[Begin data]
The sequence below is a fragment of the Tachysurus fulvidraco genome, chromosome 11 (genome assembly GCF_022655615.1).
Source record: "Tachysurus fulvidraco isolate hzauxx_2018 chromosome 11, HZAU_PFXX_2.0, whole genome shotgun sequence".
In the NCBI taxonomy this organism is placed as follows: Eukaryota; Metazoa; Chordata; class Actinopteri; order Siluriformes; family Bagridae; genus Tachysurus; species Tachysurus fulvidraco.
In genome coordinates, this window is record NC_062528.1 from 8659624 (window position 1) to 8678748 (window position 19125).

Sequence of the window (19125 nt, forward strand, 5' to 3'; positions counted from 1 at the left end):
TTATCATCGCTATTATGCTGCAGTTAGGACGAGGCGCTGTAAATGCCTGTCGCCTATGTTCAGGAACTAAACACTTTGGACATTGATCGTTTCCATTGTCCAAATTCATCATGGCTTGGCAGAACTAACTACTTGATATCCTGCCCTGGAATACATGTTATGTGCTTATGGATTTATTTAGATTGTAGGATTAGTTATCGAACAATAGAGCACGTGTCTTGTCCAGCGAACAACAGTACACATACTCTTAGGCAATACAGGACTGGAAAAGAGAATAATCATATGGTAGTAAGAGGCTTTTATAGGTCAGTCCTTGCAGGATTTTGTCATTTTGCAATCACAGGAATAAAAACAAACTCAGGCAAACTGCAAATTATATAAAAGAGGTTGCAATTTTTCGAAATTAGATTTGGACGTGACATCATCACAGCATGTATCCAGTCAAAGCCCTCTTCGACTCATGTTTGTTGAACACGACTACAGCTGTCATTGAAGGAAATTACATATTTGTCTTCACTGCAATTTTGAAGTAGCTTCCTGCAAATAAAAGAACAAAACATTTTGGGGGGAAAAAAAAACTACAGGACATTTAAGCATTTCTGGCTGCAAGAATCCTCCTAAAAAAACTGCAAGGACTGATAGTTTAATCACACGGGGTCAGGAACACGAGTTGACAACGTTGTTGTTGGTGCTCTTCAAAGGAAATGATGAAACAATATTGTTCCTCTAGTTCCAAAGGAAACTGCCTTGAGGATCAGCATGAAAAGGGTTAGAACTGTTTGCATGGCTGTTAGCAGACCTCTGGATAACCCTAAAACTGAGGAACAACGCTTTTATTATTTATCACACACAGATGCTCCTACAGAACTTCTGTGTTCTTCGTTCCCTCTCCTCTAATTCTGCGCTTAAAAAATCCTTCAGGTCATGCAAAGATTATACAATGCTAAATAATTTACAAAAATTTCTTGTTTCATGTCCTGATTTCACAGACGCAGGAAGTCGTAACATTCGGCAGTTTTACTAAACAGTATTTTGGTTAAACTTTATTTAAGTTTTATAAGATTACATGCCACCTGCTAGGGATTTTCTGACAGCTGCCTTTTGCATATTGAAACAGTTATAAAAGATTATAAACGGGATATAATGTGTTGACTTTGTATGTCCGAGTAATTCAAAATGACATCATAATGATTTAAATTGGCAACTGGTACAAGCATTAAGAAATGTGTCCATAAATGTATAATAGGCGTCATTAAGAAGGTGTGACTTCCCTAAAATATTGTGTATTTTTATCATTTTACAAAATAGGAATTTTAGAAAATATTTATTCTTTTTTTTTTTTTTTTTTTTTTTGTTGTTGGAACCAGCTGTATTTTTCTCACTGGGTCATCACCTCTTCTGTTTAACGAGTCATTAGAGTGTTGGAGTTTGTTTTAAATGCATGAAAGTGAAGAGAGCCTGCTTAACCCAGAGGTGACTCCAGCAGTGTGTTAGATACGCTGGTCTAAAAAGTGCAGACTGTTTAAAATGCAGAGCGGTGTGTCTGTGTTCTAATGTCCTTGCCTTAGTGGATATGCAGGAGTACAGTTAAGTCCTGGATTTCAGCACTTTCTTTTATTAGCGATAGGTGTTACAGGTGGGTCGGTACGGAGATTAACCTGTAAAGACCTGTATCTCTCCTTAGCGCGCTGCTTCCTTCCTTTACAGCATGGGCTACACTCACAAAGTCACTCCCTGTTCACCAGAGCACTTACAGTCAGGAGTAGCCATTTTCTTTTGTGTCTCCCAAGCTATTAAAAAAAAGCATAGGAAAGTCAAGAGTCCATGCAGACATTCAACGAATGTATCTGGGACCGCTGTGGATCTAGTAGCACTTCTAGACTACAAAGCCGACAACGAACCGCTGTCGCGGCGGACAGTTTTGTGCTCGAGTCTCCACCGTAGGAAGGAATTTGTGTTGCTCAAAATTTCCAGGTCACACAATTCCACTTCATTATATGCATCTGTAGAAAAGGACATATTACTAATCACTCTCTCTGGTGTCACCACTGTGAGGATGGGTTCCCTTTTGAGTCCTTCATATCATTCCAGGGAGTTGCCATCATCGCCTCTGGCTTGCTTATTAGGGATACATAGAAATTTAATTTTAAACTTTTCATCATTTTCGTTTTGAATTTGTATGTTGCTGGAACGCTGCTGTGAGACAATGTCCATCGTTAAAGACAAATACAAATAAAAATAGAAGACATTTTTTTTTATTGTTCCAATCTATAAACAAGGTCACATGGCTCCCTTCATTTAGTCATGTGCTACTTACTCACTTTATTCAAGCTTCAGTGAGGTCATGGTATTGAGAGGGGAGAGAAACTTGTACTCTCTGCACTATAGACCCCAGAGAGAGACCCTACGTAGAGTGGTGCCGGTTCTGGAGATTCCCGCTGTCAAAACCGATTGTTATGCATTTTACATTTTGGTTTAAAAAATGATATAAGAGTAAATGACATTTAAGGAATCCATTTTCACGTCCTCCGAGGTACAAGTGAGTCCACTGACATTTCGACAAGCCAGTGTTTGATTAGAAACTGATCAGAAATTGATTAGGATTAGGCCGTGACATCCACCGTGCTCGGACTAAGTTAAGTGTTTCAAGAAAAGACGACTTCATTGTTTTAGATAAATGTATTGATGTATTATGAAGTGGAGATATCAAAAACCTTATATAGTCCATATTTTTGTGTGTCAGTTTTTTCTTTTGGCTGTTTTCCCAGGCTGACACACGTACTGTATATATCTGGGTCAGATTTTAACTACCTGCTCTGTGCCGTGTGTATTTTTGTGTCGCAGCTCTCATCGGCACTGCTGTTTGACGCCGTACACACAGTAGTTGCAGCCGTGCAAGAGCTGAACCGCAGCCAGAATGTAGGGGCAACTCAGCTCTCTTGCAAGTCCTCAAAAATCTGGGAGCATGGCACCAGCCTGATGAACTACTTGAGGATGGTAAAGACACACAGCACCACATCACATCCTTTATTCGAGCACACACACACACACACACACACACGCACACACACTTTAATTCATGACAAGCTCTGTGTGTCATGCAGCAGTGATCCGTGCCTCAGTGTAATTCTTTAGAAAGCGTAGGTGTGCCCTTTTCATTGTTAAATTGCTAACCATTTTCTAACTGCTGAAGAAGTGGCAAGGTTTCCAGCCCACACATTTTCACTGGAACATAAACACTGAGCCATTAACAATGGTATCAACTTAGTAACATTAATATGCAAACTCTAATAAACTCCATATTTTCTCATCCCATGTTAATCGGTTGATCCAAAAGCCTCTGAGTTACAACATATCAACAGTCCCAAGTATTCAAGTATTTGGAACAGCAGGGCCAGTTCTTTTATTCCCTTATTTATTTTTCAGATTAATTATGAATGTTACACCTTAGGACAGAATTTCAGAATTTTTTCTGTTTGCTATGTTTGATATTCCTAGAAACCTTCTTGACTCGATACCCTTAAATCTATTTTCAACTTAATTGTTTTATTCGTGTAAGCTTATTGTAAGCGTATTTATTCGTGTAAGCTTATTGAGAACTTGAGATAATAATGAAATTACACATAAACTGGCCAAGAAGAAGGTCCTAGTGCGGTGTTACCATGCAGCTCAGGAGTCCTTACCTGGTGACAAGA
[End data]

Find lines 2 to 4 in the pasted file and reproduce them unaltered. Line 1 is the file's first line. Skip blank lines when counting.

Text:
Source record: "Tachysurus fulvidraco isolate hzauxx_2018 chromosome 11, HZAU_PFXX_2.0, whole genome shotgun sequence".
In the NCBI taxonomy this organism is placed as follows: Eukaryota; Metazoa; Chordata; class Actinopteri; order Siluriformes; family Bagridae; genus Tachysurus; species Tachysurus fulvidraco.
In genome coordinates, this window is record NC_062528.1 from 8659624 (window position 1) to 8678748 (window position 19125).